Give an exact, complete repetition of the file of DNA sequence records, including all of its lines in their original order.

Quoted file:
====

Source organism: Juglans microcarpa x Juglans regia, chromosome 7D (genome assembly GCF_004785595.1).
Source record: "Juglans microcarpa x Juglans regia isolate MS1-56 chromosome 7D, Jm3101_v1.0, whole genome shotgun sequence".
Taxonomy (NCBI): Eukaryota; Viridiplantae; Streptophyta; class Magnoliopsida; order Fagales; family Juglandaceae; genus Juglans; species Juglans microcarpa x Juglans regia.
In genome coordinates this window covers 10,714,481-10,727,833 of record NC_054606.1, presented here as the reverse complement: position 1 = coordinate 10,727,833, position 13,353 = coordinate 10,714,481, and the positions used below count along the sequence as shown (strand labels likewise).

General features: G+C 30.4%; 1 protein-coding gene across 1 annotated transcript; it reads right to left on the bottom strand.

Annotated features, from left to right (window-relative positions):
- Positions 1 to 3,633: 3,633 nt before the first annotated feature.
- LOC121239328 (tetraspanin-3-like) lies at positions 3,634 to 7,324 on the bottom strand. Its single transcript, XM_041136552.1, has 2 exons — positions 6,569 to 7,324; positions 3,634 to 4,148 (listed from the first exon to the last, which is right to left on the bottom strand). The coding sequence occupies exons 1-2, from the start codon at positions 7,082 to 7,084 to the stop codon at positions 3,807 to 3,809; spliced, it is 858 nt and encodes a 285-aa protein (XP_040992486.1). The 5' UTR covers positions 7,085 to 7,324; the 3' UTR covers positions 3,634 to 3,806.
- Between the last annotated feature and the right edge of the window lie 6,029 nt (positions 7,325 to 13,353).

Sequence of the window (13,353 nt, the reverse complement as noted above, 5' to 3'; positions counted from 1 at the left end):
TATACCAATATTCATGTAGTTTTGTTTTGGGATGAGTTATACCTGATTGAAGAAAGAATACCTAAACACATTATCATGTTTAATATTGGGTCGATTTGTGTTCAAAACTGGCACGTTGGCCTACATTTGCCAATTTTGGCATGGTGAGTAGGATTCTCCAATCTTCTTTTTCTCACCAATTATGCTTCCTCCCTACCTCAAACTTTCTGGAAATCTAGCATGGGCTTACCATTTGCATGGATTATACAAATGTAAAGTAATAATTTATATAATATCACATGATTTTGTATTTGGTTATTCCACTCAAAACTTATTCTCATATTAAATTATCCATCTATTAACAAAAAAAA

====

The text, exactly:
Source organism: Juglans microcarpa x Juglans regia, chromosome 7D (genome assembly GCF_004785595.1).
Source record: "Juglans microcarpa x Juglans regia isolate MS1-56 chromosome 7D, Jm3101_v1.0, whole genome shotgun sequence".
Taxonomy (NCBI): Eukaryota; Viridiplantae; Streptophyta; class Magnoliopsida; order Fagales; family Juglandaceae; genus Juglans; species Juglans microcarpa x Juglans regia.
In genome coordinates this window covers 10,714,481-10,727,833 of record NC_054606.1, presented here as the reverse complement: position 1 = coordinate 10,727,833, position 13,353 = coordinate 10,714,481, and the positions used below count along the sequence as shown (strand labels likewise).

General features: G+C 30.4%; 1 protein-coding gene across 1 annotated transcript; it reads right to left on the bottom strand.

Annotated features, from left to right (window-relative positions):
- Positions 1 to 3,633: 3,633 nt before the first annotated feature.
- LOC121239328 (tetraspanin-3-like) lies at positions 3,634 to 7,324 on the bottom strand. Its single transcript, XM_041136552.1, has 2 exons — positions 6,569 to 7,324; positions 3,634 to 4,148 (listed from the first exon to the last, which is right to left on the bottom strand). The coding sequence occupies exons 1-2, from the start codon at positions 7,082 to 7,084 to the stop codon at positions 3,807 to 3,809; spliced, it is 858 nt and encodes a 285-aa protein (XP_040992486.1). The 5' UTR covers positions 7,085 to 7,324; the 3' UTR covers positions 3,634 to 3,806.
- Between the last annotated feature and the right edge of the window lie 6,029 nt (positions 7,325 to 13,353).

Sequence of the window (13,353 nt, the reverse complement as noted above, 5' to 3'; positions counted from 1 at the left end):
TATACCAATATTCATGTAGTTTTGTTTTGGGATGAGTTATACCTGATTGAAGAAAGAATACCTAAACACATTATCATGTTTAATATTGGGTCGATTTGTGTTCAAAACTGGCACGTTGGCCTACATTTGCCAATTTTGGCATGGTGAGTAGGATTCTCCAATCTTCTTTTTCTCACCAATTATGCTTCCTCCCTACCTCAAACTTTCTGGAAATCTAGCATGGGCTTACCATTTGCATGGATTATACAAATGTAAAGTAATAATTTATATAATATCACATGATTTTGTATTTGGTTATTCCACTCAAAACTTATTCTCATATTAAATTATCCATCTATTAACAAAAAAAA